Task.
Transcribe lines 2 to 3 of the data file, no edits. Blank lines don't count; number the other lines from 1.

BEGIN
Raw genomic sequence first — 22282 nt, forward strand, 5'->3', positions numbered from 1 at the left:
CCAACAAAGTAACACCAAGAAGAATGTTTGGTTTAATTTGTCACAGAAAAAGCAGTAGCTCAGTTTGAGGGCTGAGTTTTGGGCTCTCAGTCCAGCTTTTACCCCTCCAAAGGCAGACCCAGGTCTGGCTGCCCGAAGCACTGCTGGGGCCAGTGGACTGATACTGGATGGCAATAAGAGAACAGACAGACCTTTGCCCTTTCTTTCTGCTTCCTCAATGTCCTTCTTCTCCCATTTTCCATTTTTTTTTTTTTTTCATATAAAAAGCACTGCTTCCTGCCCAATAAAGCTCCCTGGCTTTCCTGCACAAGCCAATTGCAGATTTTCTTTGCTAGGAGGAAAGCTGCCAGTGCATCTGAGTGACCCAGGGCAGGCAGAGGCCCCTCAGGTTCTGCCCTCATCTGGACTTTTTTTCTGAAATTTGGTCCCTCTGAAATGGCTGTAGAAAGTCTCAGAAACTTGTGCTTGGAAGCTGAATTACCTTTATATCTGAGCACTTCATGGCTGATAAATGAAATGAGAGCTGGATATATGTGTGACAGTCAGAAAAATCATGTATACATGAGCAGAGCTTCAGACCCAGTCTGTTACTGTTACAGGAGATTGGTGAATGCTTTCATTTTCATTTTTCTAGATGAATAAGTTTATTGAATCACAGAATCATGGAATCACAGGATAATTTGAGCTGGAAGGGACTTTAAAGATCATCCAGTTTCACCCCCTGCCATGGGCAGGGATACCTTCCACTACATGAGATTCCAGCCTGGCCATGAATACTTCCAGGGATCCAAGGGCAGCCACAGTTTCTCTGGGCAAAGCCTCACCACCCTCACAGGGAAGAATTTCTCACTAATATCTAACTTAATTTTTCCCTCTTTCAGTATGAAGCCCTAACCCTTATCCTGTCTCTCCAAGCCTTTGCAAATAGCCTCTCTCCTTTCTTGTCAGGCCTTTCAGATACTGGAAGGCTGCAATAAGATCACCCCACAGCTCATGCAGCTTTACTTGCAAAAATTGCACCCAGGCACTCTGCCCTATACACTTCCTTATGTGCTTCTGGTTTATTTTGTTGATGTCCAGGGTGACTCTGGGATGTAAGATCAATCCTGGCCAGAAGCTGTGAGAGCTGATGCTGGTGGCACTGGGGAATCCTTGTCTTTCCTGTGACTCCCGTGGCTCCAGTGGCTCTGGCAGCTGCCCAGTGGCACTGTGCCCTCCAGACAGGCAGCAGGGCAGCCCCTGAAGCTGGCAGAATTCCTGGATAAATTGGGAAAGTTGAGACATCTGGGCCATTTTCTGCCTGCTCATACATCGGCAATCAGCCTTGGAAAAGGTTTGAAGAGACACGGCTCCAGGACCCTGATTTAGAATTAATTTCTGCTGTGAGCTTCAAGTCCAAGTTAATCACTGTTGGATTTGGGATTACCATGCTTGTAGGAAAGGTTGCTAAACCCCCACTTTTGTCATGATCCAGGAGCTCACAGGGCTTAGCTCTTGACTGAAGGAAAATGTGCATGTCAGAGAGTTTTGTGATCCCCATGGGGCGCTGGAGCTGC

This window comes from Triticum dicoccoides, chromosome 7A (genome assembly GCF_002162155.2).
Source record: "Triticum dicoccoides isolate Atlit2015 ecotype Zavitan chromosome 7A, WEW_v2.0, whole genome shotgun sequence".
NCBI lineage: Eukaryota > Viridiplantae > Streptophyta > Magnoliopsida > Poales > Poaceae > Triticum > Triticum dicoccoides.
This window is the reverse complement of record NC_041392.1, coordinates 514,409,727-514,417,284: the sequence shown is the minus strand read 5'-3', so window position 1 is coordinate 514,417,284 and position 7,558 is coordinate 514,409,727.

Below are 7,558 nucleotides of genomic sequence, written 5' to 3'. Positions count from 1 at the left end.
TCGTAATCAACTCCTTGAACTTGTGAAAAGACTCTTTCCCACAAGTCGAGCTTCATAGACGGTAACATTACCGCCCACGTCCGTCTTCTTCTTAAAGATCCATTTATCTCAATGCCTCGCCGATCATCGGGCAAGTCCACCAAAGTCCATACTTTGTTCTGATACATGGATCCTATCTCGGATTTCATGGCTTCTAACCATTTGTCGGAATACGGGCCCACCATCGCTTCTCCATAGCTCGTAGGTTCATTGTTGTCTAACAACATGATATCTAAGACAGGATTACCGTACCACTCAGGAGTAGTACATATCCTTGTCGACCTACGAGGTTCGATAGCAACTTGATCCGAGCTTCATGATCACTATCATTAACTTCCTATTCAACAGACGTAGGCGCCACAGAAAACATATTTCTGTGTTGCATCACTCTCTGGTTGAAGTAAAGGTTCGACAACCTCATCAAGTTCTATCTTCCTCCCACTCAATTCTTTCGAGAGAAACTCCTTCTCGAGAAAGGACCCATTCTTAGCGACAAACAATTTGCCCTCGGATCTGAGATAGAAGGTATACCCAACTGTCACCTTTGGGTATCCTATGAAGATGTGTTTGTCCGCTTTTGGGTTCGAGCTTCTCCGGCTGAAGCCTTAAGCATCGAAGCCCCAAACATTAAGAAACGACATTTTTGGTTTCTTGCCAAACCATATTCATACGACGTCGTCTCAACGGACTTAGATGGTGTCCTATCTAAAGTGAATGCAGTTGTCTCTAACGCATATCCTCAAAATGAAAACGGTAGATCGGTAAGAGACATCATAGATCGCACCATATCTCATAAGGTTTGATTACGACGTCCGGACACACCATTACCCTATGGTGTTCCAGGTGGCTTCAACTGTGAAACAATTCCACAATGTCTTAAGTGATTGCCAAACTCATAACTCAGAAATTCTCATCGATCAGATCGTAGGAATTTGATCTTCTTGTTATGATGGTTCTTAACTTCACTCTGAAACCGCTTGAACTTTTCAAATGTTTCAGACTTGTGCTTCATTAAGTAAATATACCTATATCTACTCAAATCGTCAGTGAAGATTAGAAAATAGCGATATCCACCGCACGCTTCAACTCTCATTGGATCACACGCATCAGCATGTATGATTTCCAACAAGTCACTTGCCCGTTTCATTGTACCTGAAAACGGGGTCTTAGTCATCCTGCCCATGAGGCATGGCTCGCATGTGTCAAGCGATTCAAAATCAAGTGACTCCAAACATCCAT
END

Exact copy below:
CCAACAAAGTAACACCAAGAAGAATGTTTGGTTTAATTTGTCACAGAAAAAGCAGTAGCTCAGTTTGAGGGCTGAGTTTTGGGCTCTCAGTCCAGCTTTTACCCCTCCAAAGGCAGACCCAGGTCTGGCTGCCCGAAGCACTGCTGGGGCCAGTGGACTGATACTGGATGGCAATAAGAGAACAGACAGACCTTTGCCCTTTCTTTCTGCTTCCTCAATGTCCTTCTTCTCCCATTTTCCATTTTTTTTTTTTTTTCATATAAAAAGCACTGCTTCCTGCCCAATAAAGCTCCCTGGCTTTCCTGCACAAGCCAATTGCAGATTTTCTTTGCTAGGAGGAAAGCTGCCAGTGCATCTGAGTGACCCAGGGCAGGCAGAGGCCCCTCAGGTTCTGCCCTCATCTGGACTTTTTTTCTGAAATTTGGTCCCTCTGAAATGGCTGTAGAAAGTCTCAGAAACTTGTGCTTGGAAGCTGAATTACCTTTATATCTGAGCACTTCATGGCTGATAAATGAAATGAGAGCTGGATATATGTGTGACAGTCAGAAAAATCATGTATACATGAGCAGAGCTTCAGACCCAGTCTGTTACTGTTACAGGAGATTGGTGAATGCTTTCATTTTCATTTTTCTAGATGAATAAGTTTATTGAATCACAGAATCATGGAATCACAGGATAATTTGAGCTGGAAGGGACTTTAAAGATCATCCAGTTTCACCCCCTGCCATGGGCAGGGATACCTTCCACTACATGAGATTCCAGCCTGGCCATGAATACTTCCAGGGATCCAAGGGCAGCCACAGTTTCTCTGGGCAAAGCCTCACCACCCTCACAGGGAAGAATTTCTCACTAATATCTAACTTAATTTTTCCCTCTTTCAGTATGAAGCCCTAACCCTTATCCTGTCTCTCCAAGCCTTTGCAAATAGCCTCTCTCCTTTCTTGTCAGGCCTTTCAGATACTGGAAGGCTGCAATAAGATCACCCCACAGCTCATGCAGCTTTACTTGCAAAAATTGCACCCAGGCACTCTGCCCTATACACTTCCTTATGTGCTTCTGGTTTATTTTGTTGATGTCCAGGGTGACTCTGGGATGTAAGATCAATCCTGGCCAGAAGCTGTGAGAGCTGATGCTGGTGGCACTGGGGAATCCTTGTCTTTCCTGTGACTCCCGTGGCTCCAGTGGCTCTGGCAGCTGCCCAGTGGCACTGTGCCCTCCAGACAGGCAGCAGGGCAGCCCCTGAAGCTGGCAGAATTCCTGGATAAATTGGGAAAGTTGAGACATCTGGGCCATTTTCTGCCTGCTCATACATCGGCAATCAGCCTTGGAAAAGGTTTGAAGAGACACGGCTCCAGGACCCTGATTTAGAATTAATTTCTGCTGTGAGCTTCAAGTCCAAGTTAATCACTGTTGGATTTGGGATTACCATGCTTGTAGGAAAGGTTGCTAAACCCCCACTTTTGTCATGATCCAGGAGCTCACAGGGCTTAGCTCTTGACTGAAGGAAAATGTGCATGTCAGAGAGTTTTGTGATCCCCATGGGGCGCTGGAGCTGC

This window comes from Triticum dicoccoides, chromosome 7A (genome assembly GCF_002162155.2).